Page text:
There is no main character or hero. Dare further wrote: “Graham, Ann, John, and Cynthia, the four main characters, have got so many hang-ups that the film basically has no protagonist. There’s not a single character whose struggle we can endorse whole-heartedly. Are we really expected to identify with the woman who can’t have an orgasm, or her sleazy husband who has nothing but? Are we supposed to identify with the barmaid who is secretly undermining her sister’s marriage, or the guy who is only impotent in front of other people? Though these individuals are all fascinating, none of them are particularly appealing. We’re left with nothing to empathize with but the single thread they share in common, that life is a whirlpool of compromises, full of pain and unique surprises. You can walk out of this film feeling a little bit better about yourself; after all, if these people can work out their problems, your problems should be a snap.”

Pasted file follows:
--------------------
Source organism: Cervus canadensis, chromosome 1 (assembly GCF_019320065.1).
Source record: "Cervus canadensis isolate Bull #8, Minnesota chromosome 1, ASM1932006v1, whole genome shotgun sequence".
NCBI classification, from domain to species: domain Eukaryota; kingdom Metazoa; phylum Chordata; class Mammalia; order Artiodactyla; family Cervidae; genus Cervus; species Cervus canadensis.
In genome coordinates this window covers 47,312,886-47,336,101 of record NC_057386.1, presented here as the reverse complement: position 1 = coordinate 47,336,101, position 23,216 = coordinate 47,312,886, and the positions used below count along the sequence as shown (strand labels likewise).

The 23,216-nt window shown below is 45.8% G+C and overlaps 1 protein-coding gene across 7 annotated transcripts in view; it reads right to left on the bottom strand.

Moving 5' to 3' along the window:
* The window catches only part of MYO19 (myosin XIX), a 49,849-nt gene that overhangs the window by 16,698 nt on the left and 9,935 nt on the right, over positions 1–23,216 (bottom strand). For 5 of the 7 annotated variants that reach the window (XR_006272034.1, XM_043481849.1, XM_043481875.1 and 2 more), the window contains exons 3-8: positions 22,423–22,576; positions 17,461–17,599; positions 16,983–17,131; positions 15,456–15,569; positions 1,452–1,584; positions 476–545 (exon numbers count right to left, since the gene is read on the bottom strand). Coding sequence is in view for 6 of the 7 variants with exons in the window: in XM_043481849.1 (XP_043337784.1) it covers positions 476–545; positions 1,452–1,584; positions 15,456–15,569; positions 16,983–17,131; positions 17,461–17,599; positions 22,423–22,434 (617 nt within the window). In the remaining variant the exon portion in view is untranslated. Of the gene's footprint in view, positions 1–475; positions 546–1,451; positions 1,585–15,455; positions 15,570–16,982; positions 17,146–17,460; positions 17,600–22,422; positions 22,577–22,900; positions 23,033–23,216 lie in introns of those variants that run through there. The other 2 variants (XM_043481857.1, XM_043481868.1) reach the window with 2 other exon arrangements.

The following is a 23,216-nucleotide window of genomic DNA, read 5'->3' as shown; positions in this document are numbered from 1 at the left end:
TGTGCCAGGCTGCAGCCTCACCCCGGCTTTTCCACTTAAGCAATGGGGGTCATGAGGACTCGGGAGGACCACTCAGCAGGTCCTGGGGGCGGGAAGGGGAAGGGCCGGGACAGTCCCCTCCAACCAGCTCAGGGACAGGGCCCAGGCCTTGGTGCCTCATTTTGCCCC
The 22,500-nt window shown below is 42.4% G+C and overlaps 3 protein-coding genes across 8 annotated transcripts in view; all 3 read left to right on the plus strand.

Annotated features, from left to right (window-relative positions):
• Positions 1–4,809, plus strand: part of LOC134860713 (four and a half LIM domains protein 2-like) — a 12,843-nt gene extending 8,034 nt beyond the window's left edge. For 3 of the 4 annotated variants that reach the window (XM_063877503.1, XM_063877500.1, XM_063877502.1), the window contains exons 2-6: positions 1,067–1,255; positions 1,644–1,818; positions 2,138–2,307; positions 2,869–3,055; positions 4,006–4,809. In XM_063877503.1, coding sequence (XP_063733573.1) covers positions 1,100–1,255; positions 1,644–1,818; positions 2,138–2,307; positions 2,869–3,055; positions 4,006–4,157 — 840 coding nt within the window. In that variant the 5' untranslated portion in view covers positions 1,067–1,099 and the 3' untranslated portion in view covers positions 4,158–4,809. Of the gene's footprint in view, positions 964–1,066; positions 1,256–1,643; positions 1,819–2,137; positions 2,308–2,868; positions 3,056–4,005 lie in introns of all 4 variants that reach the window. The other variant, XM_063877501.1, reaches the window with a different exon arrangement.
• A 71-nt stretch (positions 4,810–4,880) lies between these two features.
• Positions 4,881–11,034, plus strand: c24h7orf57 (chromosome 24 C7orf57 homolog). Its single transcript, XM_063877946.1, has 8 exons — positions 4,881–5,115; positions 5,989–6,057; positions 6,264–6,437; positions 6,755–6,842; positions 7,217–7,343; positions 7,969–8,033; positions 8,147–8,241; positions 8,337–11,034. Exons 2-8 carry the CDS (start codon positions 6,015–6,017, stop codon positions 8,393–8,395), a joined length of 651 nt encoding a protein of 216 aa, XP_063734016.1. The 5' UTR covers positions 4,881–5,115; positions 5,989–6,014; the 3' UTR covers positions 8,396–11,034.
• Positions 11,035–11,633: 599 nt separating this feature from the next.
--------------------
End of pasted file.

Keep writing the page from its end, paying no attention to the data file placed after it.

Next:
The film features crossover narratives, as well as visuals and audio, that overlap. Blogger Jason Fraley suggested: “…it’s normal for Ann’s therapist session to become the voice-over for images of John and Cynthia’s sexcapades. This approach also allows for economic transitions, like the sound of a doorbell before the bell-ringer even arrives on the front porch, as well as clever jumpcuts, like Cynthia asking a question to John, then cutting to Graham answering the same question from Ann.” In another example, we see Cynthia engaged in hanky-panky with John while concurrently hearing the voice of Ann say, “Can I tell you something personal?”
Consider that this film has a distinctive relevance that resonates today in the multimedia era where so much of our lives is captured by and reflected via video. A character like Graham, who believes he can more effectively relate to the opposite sex using video is one that perhaps many of us can understand or empathize with more today.
Graham and Ann are honest, truthful, introspective and introverted, and more excited by foreplay and the thrill of the chase versus Cynthia and John who are dishonest, socially extroverted, and more excited by the actual act of sex.
Ann and Cynthia, of course, our sisters, but they share very little in terms of values or character traits. Arguably, the only thing they have in common is John.